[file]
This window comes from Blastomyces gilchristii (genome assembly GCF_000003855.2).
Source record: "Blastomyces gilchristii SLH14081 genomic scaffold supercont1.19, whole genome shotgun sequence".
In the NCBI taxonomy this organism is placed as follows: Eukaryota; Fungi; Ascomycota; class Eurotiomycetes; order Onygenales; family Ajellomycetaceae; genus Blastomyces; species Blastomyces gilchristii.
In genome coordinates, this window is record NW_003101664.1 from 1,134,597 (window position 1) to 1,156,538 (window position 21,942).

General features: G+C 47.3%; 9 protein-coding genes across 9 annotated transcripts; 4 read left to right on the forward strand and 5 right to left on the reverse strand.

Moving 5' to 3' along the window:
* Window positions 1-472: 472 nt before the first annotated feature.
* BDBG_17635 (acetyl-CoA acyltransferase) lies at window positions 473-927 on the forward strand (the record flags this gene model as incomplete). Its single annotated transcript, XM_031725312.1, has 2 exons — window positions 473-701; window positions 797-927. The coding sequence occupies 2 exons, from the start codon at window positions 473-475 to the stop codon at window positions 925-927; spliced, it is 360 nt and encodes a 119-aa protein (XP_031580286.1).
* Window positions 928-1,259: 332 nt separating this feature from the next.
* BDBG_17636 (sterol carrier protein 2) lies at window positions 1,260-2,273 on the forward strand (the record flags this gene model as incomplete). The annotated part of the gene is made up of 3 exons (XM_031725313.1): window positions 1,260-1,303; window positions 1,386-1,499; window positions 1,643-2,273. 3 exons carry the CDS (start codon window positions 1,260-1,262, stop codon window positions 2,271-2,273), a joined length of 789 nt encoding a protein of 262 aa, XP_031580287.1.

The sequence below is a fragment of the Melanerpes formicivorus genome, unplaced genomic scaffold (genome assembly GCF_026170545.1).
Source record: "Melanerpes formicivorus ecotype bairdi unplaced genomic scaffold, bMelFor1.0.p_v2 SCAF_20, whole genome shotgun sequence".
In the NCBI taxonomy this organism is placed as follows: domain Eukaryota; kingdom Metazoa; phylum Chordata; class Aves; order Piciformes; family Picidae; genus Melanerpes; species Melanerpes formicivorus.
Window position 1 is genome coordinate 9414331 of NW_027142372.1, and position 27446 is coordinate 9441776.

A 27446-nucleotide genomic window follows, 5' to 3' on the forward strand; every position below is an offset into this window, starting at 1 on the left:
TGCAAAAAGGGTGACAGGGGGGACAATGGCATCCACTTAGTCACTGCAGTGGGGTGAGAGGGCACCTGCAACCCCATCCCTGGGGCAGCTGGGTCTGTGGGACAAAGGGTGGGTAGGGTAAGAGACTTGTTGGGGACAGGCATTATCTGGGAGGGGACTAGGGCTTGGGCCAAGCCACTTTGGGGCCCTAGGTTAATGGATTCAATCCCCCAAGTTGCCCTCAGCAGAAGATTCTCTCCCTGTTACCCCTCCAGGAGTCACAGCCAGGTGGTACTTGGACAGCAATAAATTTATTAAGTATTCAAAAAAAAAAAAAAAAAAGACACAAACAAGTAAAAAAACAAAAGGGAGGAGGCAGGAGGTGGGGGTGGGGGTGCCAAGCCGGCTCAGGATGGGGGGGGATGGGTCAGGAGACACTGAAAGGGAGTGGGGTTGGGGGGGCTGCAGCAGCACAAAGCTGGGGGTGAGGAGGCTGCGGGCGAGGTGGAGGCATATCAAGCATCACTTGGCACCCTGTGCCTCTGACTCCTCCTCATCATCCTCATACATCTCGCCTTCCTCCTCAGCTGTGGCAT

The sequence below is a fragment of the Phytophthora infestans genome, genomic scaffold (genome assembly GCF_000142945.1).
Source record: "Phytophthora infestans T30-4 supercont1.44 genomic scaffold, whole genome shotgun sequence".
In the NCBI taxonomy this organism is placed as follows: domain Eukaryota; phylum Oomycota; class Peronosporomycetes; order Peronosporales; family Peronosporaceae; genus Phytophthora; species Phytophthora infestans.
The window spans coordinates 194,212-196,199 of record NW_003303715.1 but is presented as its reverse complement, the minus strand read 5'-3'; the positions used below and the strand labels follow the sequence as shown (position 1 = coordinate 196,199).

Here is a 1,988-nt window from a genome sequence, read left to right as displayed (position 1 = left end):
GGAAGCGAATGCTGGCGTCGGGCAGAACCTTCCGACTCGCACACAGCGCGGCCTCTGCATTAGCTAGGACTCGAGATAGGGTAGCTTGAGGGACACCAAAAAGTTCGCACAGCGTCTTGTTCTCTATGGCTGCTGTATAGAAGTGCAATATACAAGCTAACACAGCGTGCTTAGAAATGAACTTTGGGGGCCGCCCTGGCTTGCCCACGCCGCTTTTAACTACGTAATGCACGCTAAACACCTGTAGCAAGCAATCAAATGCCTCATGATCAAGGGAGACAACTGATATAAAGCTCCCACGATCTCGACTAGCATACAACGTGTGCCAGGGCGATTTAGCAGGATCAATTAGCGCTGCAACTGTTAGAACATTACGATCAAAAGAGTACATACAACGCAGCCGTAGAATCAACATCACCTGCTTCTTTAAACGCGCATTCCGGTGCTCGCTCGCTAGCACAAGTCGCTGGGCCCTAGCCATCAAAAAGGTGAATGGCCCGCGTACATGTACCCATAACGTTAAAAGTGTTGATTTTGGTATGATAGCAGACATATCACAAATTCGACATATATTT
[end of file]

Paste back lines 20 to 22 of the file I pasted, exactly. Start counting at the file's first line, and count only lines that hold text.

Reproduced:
The window spans coordinates 194,212-196,199 of record NW_003303715.1 but is presented as its reverse complement, the minus strand read 5'-3'; the positions used below and the strand labels follow the sequence as shown (position 1 = coordinate 196,199).

Here is a 1,988-nt window from a genome sequence, read left to right as displayed (position 1 = left end):
GGAAGCGAATGCTGGCGTCGGGCAGAACCTTCCGACTCGCACACAGCGCGGCCTCTGCATTAGCTAGGACTCGAGATAGGGTAGCTTGAGGGACACCAAAAAGTTCGCACAGCGTCTTGTTCTCTATGGCTGCTGTATAGAAGTGCAATATACAAGCTAACACAGCGTGCTTAGAAATGAACTTTGGGGGCCGCCCTGGCTTGCCCACGCCGCTTTTAACTACGTAATGCACGCTAAACACCTGTAGCAAGCAATCAAATGCCTCATGATCAAGGGAGACAACTGATATAAAGCTCCCACGATCTCGACTAGCATACAACGTGTGCCAGGGCGATTTAGCAGGATCAATTAGCGCTGCAACTGTTAGAACATTACGATCAAAAGAGTACATACAACGCAGCCGTAGAATCAACATCACCTGCTTCTTTAAACGCGCATTCCGGTGCTCGCTCGCTAGCACAAGTCGCTGGGCCCTAGCCATCAAAAAGGTGAATGGCCCGCGTACATGTACCCATAACGTTAAAAGTGTTGATTTTGGTATGATAGCAGACATATCACAAATTCGACATATATTT